NWM

One of the most recent bills working its way through the House of Representatives will make or break students deciding whether they want to pursue higher education or not, but it is a step in the right direction.

While the bill, known as the “Promoting Real Opportunity, Success and Prosperity through Education Reform (PROSPER) Act,” will not directly affect how Northwest or other universities conduct their business, it will impact the way students pay back the loans they accumulate.

In short, the biggest concerns the near 600-page bill proposes includes much higher spending on the student’s part month-by-month.

Monthly income based repayment plans would be eliminated and the payback rate would increase from 10 to 15 percent.

The bill will also do away with other federal grants with the exception of the Pell Grant. Though, this blow would be lessened as other regulations will see 1.1 million more students earning the Pell Grant.

There are currently four types of income repayment plans, and the PROSPER Act will consolidate these repayment plans down to two.

Additionally, what seems to be the biggest blow to both college student wallets and self-esteem is the fact that loan forgiveness will no longer be offered after 20-25 years.

Any seniors reading right now are likely shaking in their shoes, but things are not all bad.

Overall, the method by which the government garners money from students was put into place during the financial crisis in 2009 as a way to make college more affordable for students. At the time, these massive federal cuts resulted in payment plans more in favor of the average college-bound student.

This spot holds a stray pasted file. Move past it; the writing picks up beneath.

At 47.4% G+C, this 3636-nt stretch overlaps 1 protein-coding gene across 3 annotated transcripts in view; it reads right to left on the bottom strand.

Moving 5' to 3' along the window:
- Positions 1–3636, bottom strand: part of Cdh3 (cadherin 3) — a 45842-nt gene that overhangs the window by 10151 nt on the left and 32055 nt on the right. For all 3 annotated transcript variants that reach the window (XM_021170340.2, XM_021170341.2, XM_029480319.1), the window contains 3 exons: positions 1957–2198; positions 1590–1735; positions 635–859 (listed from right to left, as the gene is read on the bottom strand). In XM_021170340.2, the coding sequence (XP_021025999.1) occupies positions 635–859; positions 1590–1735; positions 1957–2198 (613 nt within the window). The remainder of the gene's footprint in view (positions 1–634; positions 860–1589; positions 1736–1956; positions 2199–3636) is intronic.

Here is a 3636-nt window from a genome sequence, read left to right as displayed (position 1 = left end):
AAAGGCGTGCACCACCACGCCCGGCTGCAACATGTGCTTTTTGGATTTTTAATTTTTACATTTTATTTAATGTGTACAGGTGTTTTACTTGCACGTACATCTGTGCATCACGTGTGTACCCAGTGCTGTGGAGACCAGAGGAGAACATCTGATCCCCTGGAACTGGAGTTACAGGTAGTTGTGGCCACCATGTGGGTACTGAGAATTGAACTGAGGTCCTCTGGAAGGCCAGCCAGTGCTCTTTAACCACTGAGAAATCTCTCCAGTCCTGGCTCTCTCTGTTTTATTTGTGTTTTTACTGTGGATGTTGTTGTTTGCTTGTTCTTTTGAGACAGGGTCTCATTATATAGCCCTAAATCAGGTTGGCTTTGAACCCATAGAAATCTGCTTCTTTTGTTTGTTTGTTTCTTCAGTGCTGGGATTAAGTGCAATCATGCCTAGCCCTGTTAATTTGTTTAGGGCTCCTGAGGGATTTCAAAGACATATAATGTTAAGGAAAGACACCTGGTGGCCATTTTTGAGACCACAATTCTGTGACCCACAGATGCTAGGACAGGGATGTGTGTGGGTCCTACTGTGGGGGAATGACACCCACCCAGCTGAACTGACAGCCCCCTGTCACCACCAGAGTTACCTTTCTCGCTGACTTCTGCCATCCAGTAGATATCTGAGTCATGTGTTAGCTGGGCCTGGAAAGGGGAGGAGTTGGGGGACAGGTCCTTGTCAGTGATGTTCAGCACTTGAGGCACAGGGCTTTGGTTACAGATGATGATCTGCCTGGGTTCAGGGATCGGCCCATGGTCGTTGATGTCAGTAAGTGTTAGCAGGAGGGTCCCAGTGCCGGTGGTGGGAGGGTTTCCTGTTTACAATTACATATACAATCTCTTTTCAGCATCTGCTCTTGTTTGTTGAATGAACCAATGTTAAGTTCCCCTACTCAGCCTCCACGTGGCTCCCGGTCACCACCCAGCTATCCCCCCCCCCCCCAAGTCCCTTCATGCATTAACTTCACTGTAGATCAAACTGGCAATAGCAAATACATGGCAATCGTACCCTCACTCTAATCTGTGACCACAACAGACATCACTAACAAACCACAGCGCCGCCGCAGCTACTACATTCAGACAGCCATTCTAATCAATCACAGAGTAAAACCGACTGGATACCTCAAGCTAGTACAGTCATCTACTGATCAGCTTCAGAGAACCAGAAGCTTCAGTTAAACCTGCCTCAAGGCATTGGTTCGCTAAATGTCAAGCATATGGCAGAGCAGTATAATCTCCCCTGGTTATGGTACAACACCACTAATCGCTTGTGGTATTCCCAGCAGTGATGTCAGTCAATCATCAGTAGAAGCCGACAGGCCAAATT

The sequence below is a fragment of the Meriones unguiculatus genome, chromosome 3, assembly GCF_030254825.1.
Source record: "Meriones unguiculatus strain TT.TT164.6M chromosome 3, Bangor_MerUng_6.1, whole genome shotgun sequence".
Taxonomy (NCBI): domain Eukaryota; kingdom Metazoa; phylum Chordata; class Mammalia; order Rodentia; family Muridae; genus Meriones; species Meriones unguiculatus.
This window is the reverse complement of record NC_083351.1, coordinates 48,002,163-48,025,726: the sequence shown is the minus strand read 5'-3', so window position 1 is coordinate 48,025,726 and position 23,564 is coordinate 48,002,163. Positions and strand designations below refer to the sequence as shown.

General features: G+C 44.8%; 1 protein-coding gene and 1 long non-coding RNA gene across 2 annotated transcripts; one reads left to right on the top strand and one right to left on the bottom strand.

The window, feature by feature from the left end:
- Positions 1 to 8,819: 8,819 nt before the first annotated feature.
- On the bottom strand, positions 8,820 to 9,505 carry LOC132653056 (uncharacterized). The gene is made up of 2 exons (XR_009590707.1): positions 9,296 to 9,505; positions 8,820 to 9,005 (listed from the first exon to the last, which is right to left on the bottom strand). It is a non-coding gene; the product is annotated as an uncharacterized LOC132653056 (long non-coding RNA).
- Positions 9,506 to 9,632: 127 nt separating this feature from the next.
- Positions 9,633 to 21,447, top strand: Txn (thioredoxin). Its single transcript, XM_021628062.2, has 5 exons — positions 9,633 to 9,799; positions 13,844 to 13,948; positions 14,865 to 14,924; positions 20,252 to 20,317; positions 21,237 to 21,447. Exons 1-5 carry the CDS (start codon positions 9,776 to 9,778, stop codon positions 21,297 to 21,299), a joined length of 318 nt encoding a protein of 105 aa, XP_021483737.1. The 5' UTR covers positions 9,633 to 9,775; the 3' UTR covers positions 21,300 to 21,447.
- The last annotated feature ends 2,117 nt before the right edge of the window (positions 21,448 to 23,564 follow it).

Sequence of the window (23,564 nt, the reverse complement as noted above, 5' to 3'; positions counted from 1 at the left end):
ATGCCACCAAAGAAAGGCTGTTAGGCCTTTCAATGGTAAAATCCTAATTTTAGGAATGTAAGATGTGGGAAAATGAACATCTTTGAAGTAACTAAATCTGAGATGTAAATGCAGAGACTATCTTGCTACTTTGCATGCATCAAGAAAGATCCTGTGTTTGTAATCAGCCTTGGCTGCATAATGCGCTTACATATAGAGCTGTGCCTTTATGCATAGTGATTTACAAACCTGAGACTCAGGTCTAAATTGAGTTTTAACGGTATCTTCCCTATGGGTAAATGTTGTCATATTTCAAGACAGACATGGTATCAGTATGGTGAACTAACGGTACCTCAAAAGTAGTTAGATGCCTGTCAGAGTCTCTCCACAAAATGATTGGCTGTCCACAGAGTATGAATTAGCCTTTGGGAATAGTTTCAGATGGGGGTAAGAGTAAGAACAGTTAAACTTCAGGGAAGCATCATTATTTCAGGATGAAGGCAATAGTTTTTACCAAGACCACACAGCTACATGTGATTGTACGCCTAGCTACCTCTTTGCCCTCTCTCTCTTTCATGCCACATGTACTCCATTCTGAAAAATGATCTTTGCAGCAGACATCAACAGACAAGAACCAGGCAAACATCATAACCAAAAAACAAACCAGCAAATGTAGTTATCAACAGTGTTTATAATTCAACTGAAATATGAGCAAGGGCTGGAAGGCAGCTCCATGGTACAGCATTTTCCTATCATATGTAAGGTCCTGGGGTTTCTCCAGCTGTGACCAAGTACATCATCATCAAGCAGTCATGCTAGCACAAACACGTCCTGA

However, these cuts do not turn over a profit. The PROSPER Act is an attempt to balance student payment plan with the amount of money the government will be bringing in from taxpayers. These new reforms are estimated to collect an addition $40 billion per year, bringing education monetary intake up to $90 billion per year.

This increase in income is small compared to the more than $1 trillion in total unpaid loans, but there needs to be steps in place to dig out this debt. This is not an attempt to pickpocket students of their hard-earned money; it is simply an attempt to set a balance.

Since 2009, national loan debt has shot up $1 trillion. This is a drastic increase that will only continue to grow without logical revisions.

The current method was set in place during a time where the decision to go to college was riskier than ever. Stresses that come with making massive change are inherent, but add on top a failing economy and striving for higher education suddenly becomes nonsensical. There needed to be revisions that made college make more sense and it worked.

It may invoke a feeling of insecurity for those coming out of college, but the PROSPER Act is a needed reformation on outdated ideas.

Balance is needed. Though we may not like it, it is time we pitch in a bit more to aid the national college debt.

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